EC may impose further conditions on the re-use of highly sensitive non-personal data (that is, data that is not covered by GDPR), and on data transfer to third countries.

Data sharing service providers

The Data Governance Act creates new rules addressed to intermediaries between data ‘holders’ (data subjects) and data users – the so-called ‘data sharing service providers.’

Data sharing service providers will be obliged to submit a prior notification to the relevant local authority (to be appointed by each Member State and empowered to monitor compliance with new rules, including cooperate with other sectoral authorities).  

The provision of data sharing services will have to fulfil specific requirements: (i) the collected data cannot be used for other purposes, and any metadata can be only used for the provision of that service; (ii) data sharing services must be provided by a separate legal entity from other services; (iii) data interoperability; (iv) services providers must act under a fiduciary duty towards data subjects; (v) adequate security safeguards must be in place; and (vi) service providers, which are not established within EU, must have to appoint a legal representative in one of the Member States.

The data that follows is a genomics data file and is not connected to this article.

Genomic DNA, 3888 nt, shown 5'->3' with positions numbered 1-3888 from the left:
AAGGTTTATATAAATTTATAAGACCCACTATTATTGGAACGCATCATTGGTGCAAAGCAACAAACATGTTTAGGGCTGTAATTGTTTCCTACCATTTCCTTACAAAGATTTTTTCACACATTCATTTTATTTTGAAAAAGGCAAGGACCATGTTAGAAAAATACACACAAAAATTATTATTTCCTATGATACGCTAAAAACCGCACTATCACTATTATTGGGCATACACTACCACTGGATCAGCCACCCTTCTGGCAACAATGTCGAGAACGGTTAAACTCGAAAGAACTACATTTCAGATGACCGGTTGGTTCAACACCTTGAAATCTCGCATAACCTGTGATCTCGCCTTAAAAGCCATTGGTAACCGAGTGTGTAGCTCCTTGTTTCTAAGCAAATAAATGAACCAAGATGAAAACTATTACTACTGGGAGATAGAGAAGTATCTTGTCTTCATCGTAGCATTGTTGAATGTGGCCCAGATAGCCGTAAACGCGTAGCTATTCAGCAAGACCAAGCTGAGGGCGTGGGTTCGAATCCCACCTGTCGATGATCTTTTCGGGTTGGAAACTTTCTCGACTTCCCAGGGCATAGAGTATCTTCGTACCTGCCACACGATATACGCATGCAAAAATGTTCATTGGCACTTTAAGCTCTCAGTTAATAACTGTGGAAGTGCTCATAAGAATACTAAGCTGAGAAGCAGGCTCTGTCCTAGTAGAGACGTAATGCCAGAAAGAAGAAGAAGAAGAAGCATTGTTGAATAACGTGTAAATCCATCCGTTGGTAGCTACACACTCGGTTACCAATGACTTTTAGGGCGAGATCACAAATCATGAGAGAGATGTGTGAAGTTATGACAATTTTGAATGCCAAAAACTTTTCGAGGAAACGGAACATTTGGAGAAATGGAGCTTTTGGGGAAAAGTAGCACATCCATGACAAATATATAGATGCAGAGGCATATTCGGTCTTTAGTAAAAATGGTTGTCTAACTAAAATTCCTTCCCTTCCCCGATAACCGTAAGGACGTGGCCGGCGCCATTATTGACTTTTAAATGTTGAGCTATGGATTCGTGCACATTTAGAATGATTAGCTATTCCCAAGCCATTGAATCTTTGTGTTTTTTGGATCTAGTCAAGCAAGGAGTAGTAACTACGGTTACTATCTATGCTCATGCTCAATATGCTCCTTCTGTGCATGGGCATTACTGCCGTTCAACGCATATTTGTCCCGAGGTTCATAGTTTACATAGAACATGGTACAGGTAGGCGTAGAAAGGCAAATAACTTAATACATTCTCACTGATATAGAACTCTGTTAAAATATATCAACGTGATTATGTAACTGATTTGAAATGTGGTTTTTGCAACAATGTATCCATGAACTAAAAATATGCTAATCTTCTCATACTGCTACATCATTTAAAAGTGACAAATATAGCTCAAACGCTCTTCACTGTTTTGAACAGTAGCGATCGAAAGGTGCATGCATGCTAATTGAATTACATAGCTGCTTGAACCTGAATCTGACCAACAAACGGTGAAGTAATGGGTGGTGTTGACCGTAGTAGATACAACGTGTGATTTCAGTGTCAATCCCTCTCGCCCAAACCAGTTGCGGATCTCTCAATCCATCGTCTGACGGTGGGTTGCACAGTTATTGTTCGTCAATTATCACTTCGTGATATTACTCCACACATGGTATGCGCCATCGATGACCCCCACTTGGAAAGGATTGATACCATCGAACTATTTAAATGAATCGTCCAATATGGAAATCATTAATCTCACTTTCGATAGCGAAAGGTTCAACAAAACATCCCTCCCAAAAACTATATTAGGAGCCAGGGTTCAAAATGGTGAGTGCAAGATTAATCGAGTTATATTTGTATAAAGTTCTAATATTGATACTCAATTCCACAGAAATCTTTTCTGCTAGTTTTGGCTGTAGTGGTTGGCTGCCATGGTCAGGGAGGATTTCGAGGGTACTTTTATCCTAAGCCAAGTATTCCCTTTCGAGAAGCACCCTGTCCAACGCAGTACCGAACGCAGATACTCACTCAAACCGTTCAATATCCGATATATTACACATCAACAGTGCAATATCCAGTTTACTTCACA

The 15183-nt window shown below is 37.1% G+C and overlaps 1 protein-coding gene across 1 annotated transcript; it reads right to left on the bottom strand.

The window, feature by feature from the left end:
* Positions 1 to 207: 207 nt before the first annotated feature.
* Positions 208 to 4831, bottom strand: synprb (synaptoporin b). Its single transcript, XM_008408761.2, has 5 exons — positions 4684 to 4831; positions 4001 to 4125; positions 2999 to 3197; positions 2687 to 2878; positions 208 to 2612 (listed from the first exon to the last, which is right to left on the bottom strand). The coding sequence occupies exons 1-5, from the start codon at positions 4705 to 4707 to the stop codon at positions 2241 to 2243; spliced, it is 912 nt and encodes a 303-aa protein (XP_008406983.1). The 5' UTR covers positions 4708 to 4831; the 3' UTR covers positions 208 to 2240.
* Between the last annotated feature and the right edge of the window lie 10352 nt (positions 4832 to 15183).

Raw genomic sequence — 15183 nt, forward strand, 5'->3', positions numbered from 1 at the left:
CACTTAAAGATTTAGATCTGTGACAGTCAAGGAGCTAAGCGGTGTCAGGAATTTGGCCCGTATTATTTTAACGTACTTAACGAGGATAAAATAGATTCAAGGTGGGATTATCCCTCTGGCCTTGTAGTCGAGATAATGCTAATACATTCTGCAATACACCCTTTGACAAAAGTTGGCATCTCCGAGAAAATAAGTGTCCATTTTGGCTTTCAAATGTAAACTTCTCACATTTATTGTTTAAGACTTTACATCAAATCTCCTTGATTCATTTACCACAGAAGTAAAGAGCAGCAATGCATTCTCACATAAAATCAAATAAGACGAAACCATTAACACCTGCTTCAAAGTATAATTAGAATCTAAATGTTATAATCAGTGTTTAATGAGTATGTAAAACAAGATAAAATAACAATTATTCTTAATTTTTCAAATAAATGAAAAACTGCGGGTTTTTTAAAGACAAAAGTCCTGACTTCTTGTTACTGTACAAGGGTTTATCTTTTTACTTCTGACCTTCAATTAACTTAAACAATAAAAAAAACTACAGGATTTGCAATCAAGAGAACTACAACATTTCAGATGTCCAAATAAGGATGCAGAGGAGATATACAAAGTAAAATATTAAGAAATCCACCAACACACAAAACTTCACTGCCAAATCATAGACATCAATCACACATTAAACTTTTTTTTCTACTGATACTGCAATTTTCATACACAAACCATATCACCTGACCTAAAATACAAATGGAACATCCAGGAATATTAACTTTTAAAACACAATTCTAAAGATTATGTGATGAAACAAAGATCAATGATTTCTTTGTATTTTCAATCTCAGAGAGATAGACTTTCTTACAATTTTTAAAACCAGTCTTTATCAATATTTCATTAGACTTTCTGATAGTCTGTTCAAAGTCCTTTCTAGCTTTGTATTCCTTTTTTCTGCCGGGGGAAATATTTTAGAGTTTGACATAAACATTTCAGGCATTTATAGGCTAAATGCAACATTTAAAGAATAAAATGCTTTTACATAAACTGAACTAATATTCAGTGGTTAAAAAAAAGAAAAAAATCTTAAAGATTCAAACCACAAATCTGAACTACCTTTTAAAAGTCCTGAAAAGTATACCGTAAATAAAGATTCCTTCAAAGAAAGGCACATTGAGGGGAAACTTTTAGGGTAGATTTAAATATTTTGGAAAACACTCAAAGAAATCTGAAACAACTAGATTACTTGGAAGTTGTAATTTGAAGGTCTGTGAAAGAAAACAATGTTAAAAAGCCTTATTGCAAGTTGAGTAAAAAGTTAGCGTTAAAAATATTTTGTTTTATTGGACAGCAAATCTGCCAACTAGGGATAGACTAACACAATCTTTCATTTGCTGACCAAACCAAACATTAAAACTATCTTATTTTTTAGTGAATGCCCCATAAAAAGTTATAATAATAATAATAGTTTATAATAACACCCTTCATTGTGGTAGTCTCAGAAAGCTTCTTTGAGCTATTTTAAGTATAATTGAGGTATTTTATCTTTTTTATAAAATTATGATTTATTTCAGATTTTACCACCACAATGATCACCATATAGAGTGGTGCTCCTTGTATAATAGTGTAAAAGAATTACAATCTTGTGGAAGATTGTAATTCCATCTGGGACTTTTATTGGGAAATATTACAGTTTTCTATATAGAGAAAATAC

‘Data altruism’

The Data Governance Act provides a legal framework for voluntary registration of entities that collect, and process data (personal and non-personal data) made available for altruistic purposes. In order to qualify for registration, a data altruism organization must fulfil certain criteria, including being a non-profit organization. Data altruism organizations that are not established in EU must appoint a legal representative in EU. Each Member State must appoint one or more local authorities to keep the register of data altruism organizations and monitor compliance with the requirements applicable to data altruism organizations.